• by Ramze ( 640788 )

      holy jumpin' speculation, Batman!

      16.04 is an LTS release. Most servers run the LTS version of Ubuntu. So, while your average Joe is fine with upgrading every 6 months, there are a massive number of production servers running an almost two year old LTS about to upgrade to this, and their sysadmin concerns have to be taken into account before this is released. It's going to have to keep them happy for another two years 'til the next release as well.

      Ubuntu is smart enough to keep that backwards compatibili

  • by e r ( 2847683 ) on Friday January 26, 2018 @12:16PM (#56007817)
    It's an LTS right? So isn't it the right move to keep it in stable territory for now?
  • by Anonymous Coward on Friday January 26, 2018 @12:25PM (#56007903)

    The shit is a total clusterfuck with Wayland. Something happens to gnome-shell--REBOOT. Some random gnome-shell plugin acts bad, no way to unload it--REBOOT. Mouse stops working--REBOOT. Come back from screen lock and clicks don't work--REBOOT.

    All of this shit is possible to completely fix non-destructively when gnome-shell runs under X by Alt-F2 'r', or lacking input, Ctrl-Alt-F1 'killall -HUP gnome-shell'.

    Now Alt-F2 'r' is disabled, and every other previously working solution causes EVERYTHING to be killed, because now gnome-shell is the parent of the entire session. The gnome-shell developers have basically said tough, this is intended operation, and you shouldn't need to restart the shell ever. Fuck them. I leave my workstation powered up for months on end, yet I have to restart gnome-shell it seems every week or two sometimes.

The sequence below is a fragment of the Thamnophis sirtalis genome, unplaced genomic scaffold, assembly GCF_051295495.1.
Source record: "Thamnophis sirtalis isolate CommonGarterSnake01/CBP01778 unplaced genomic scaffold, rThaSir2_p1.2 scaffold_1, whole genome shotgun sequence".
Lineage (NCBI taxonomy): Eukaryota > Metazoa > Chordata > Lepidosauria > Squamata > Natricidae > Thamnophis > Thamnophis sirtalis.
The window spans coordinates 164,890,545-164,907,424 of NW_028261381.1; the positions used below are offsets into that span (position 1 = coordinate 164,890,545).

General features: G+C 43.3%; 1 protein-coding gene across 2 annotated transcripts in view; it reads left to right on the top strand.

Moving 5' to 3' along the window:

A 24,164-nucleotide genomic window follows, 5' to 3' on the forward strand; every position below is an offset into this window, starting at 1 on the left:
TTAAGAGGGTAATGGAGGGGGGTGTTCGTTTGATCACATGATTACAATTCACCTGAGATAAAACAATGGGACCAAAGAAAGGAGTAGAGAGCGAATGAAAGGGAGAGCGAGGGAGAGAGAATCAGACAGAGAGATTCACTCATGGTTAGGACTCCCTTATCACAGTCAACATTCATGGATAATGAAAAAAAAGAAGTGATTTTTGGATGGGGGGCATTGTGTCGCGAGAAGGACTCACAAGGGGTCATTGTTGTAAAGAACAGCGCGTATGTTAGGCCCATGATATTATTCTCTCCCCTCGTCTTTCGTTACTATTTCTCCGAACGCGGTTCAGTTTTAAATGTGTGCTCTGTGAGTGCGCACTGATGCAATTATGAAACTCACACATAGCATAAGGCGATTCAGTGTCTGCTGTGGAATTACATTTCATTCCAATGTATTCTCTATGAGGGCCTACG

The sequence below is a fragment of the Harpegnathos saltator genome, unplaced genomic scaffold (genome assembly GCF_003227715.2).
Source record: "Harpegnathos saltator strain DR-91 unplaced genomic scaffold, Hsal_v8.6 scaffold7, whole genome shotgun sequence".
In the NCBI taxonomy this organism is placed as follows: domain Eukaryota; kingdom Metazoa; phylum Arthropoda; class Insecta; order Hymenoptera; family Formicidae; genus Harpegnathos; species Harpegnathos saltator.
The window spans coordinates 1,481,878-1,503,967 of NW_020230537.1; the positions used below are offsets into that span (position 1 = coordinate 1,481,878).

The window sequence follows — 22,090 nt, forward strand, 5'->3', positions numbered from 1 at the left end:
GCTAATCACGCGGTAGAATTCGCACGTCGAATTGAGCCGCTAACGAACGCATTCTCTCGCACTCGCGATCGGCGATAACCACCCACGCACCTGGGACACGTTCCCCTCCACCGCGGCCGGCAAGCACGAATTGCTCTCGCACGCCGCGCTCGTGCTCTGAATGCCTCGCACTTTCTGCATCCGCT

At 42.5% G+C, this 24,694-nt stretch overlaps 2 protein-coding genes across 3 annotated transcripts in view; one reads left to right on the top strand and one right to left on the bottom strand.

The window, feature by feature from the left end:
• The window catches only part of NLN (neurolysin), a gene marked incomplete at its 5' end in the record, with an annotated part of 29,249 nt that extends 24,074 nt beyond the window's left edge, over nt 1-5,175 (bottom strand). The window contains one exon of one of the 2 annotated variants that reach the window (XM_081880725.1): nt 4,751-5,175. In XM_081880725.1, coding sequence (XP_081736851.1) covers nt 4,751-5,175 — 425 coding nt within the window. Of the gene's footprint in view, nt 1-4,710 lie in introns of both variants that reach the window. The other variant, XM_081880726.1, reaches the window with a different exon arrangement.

• by Junta ( 36770 )

      The problem is it is out of gnome shell's hands in wayland. in X they have a responsibility, but that responsibility isn't core to the applications working.

      In Wayland architecture, gnome shell is basically the X server. Now they could do a better job segregating their code and have a more bulletproof core to be the wayland compositor, but it's just a whole new role they had never had to handle in the past.

  • Good job Canonical (Score:4, Insightful)

    by Anonymous Coward on Friday January 26, 2018 @12:34PM (#56008003)

    I think they should be congratulated on responding to user sentiment. I wish more companies would admit they acted prematurely and roll back changes that didn't work out. I can think of one or two very large Linux features that I could live without, but which are foisted on all of us.

  • talk to Poettering, I am sure he can hook you up to be the de-facto standard despite the shortcomings of Wayland.

  • by DrXym ( 126579 )
    The clue is in those letters. Wayland isn't going to stop being the focus going forward, irrational hate for it notwithstanding.
  • You have to admit, they do tend to stick around no matter what newfangled graphics server comes around. Hold old X11 now? 30+ years or something? ... Nice.

  • No wonder Google switched to Debian as a distribution base. Shuttleworth has turned Ubuntu into a major clusterf*ck.